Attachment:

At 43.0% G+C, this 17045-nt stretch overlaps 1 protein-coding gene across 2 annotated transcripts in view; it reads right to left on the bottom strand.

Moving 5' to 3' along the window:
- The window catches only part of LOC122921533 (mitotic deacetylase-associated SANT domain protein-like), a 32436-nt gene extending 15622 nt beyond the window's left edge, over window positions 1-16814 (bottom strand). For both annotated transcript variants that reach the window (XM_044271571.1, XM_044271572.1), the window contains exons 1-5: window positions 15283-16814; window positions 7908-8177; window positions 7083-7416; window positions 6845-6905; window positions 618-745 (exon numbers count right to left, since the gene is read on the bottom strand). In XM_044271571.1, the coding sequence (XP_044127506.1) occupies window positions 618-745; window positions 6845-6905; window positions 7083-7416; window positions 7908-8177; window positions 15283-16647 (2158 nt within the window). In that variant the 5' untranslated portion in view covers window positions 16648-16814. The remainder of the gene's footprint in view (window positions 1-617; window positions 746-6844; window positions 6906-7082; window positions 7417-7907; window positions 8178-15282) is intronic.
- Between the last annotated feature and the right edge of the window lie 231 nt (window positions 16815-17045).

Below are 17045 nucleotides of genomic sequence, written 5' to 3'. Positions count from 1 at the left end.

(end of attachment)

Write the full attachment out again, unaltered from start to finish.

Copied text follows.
At 43.0% G+C, this 17045-nt stretch overlaps 1 protein-coding gene across 2 annotated transcripts in view; it reads right to left on the bottom strand.

Moving 5' to 3' along the window:
- The window catches only part of LOC122921533 (mitotic deacetylase-associated SANT domain protein-like), a 32436-nt gene extending 15622 nt beyond the window's left edge, over window positions 1-16814 (bottom strand). For both annotated transcript variants that reach the window (XM_044271571.1, XM_044271572.1), the window contains exons 1-5: window positions 15283-16814; window positions 7908-8177; window positions 7083-7416; window positions 6845-6905; window positions 618-745 (exon numbers count right to left, since the gene is read on the bottom strand). In XM_044271571.1, the coding sequence (XP_044127506.1) occupies window positions 618-745; window positions 6845-6905; window positions 7083-7416; window positions 7908-8177; window positions 15283-16647 (2158 nt within the window). In that variant the 5' untranslated portion in view covers window positions 16648-16814. The remainder of the gene's footprint in view (window positions 1-617; window positions 746-6844; window positions 6906-7082; window positions 7417-7907; window positions 8178-15282) is intronic.
- Between the last annotated feature and the right edge of the window lie 231 nt (window positions 16815-17045).

Below are 17045 nucleotides of genomic sequence, written 5' to 3'. Positions count from 1 at the left end.